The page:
In this edition of the compressed interview, I asked Shiloh Godson about his career as a sound designer and recording engineer. Even though Shiloh graduated in Biochemistry, he discovered his passion was sound and went on to study Vocal recording technology in Berkeley and since then, Shiloh has been praised in the African film space.
This is what we conversed:
Threshold: Getting Started
J: How did you get started in audio? What was your first job and how did you get it?
S: I got started in audio in 2007, I was taught to record audio at church meetings by a guy named Japhet using Nuendo and soundforge. I was pretty fast at learning the ropes of it and within a few months I was editing audio recordings for radio stations and audio CDs.
For sound design, it was pretty straightforward, I reached out to a popular director Obi Emelonye, he asked me if I could handle sound design, which I had almost no idea what film sound design was. I quickly did some research and understood it was something I did a lot as part of my editing process, he sent me a little clip, which I worked on, I did pretty decent, nothing spectacular. He sent me a second clip which was really complicated, I worked on it about a week, I embraced the challenge, and when I sent him the scene, he was pretty surprised and in awe of what I did with the scene.
That’s how I ended up as a sound designer, I had been producing music for a while prior to getting that opportunity and I had a drought before this period where I didn’t work on a song for about two months and I spent every single day, paying for transportation, books, courses developing my audio engineering, learning new skills which was simply providence at work, because the skills I developed were fundamental to making the most of my opportunity.
I learned not too long ago that people who are well prepared and keep knocking on doors nonstop would get lucky with a few important opportunities.
I’ve enjoyed the journey and having conversations with sound designers is pretty interesting, the creativity is really loud. There’s a feeling we enjoy as designers which is that we can create, bend and alter sound realities to our will which is simply amazing.
Attack: Things to discuss
J: What’s the biggest challenge you have encountered, professionally speaking, and how did you get around it?
S: The biggest challenge I encountered has always been time. Creativity needs ample time, not excess time but rather enough time. We do our best work when we have roomy time schedules which unfortunately is rarely the case.
I remember discussing with Paula Fairfield the iconic sound designer about time schedules when I was on my first sound design role. She told me her experience and encouraged me to embrace it, that it’s the reality of the industry.
To help cope with this reality I now focus first on the major scenes, those scenes I think carry the most punch, and I spend as much time as needed on those scenes before going to those further down on my priority list.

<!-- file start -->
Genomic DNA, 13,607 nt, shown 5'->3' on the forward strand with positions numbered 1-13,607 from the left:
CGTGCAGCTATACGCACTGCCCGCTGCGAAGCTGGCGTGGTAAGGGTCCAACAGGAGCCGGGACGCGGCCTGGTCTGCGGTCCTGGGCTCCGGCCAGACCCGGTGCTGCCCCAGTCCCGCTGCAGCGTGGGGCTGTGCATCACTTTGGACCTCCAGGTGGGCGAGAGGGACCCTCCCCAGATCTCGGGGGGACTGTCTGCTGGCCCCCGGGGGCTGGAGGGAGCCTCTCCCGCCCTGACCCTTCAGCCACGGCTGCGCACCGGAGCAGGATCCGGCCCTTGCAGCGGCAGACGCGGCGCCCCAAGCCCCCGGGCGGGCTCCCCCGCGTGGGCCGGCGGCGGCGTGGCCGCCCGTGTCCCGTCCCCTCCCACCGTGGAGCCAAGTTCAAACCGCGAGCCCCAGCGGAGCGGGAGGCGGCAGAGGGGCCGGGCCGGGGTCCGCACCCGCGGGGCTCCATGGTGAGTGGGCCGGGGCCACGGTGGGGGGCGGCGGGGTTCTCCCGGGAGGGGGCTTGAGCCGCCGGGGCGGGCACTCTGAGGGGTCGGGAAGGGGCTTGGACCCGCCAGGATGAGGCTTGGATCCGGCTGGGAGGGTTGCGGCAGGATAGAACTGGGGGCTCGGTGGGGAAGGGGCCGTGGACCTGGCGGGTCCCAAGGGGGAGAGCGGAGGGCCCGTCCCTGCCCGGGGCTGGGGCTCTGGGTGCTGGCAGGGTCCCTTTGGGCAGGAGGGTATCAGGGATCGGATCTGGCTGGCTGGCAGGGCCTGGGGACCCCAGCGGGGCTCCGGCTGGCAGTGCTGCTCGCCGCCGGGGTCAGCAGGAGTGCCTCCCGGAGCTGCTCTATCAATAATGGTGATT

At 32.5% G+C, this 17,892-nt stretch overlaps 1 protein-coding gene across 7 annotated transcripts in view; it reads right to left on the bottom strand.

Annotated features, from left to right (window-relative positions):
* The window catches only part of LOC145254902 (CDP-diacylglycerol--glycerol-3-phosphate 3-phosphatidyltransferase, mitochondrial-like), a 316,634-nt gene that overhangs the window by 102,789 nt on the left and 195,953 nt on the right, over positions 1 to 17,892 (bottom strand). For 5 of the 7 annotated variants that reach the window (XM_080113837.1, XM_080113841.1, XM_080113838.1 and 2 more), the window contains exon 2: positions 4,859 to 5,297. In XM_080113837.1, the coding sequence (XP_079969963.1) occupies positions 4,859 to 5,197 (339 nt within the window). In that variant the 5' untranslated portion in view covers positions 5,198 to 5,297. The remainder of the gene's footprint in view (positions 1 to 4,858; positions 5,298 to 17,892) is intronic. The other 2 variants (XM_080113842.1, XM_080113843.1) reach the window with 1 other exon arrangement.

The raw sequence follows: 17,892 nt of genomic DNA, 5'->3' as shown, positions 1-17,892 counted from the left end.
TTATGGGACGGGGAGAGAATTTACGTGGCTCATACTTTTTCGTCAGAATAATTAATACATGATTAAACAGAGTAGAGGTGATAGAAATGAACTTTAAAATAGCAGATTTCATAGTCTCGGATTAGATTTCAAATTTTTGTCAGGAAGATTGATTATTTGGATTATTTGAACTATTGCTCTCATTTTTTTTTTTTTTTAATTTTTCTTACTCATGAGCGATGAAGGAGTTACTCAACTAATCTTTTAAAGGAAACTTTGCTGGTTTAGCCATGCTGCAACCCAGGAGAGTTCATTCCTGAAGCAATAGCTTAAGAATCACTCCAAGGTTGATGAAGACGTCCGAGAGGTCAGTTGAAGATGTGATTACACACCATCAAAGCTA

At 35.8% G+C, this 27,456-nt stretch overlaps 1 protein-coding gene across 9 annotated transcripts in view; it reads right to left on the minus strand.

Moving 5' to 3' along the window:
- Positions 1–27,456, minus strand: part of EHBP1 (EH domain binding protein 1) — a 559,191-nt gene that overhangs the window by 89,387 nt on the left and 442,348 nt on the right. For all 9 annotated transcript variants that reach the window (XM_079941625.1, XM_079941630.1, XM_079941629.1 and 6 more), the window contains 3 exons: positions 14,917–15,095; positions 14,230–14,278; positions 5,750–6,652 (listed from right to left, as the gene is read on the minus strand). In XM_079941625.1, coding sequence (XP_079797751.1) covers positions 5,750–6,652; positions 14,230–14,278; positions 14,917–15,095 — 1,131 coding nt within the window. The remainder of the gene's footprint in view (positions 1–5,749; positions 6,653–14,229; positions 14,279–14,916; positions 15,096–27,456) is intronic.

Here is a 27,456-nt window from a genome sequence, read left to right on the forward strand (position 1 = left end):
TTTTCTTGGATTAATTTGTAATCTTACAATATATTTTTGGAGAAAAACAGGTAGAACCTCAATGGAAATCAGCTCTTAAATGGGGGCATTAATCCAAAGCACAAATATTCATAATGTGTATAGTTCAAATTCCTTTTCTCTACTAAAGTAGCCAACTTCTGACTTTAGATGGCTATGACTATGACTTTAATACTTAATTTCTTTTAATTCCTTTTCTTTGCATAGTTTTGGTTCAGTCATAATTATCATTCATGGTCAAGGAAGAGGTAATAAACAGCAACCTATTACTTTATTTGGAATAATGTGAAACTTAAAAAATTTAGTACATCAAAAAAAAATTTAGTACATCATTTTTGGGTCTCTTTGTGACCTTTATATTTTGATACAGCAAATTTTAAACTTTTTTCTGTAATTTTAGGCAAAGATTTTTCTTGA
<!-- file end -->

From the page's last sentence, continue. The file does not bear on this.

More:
This is instructive I believe, because we tend to focus more of our attention on the little less important stuff than on the major important stuff. Give more time to the important scenes, ride your victories properly, they’ll become your reference.
Release: Talking about the good stuff
J: What has been your favorite project to work on and why?
S: So far, the favourite project I’ve worked was Badamasi (Portrait of a General). The reason I enjoyed it so much was because it’s a film based on the dark history of my country Nigeria, which I had little idea about prior to my work on the film. Secondly, it really pushed me a lot because of the tight time schedule we had. I put in a lot of crazy hours into the project sometimes going a couple of days with no sleep at all, it was a grooming period.
I enjoyed the story a lot, the action, to summarise the project was an unbalanced mixture of fun and hardwork.
J: What would you say is the most important thing when recording, or creating sound design or music?
S: The most important thing in audio, be it recording, sound design or music is having a plan. It seems cheeky but having a plan and direction is really so important and basic because it gives you a pretty clear idea of a conclusion. There would be changes along the way but if you have a direction despite any glitch, mental blocks or lack of priority tools you’ll still have a better chance of getting to a goal when you have a destination. If don’t have a destination or a goal, you’ll assume any stop as a possible destination.
J: What are the biggest life lessons you have learned in your personal and professional career?
S: The biggest lesson I’ve learnt professionally is that you can’t overemphasize the value of time and growth. It’ll show if you’ve spent a lot of time doing meaningful work on a project. It’ll show if you’ve invested time growing or if you’ve been static for years. It’ll always show, because there’s no such thing as being constant, you’re either growing or you’re dying. Meaningful work cannot be overemphasized. For growth, there’ll always be something I don’t know. I appreciate experience but I value knowledge over experience, you grow faster.
The biggest lesson I’ve learnt personally was taught by my mom; we had a guy when I was a teenager who fixed some stuff for us at the house. She told me, “you see this Mr, there’s only one thing I remember whenever he comes to mind, it’s his body odour. That’s how it is with reputation, it’s the first thing they associate with you and none is as important as integrity”.
We’ll read each other again in a couple of weeks.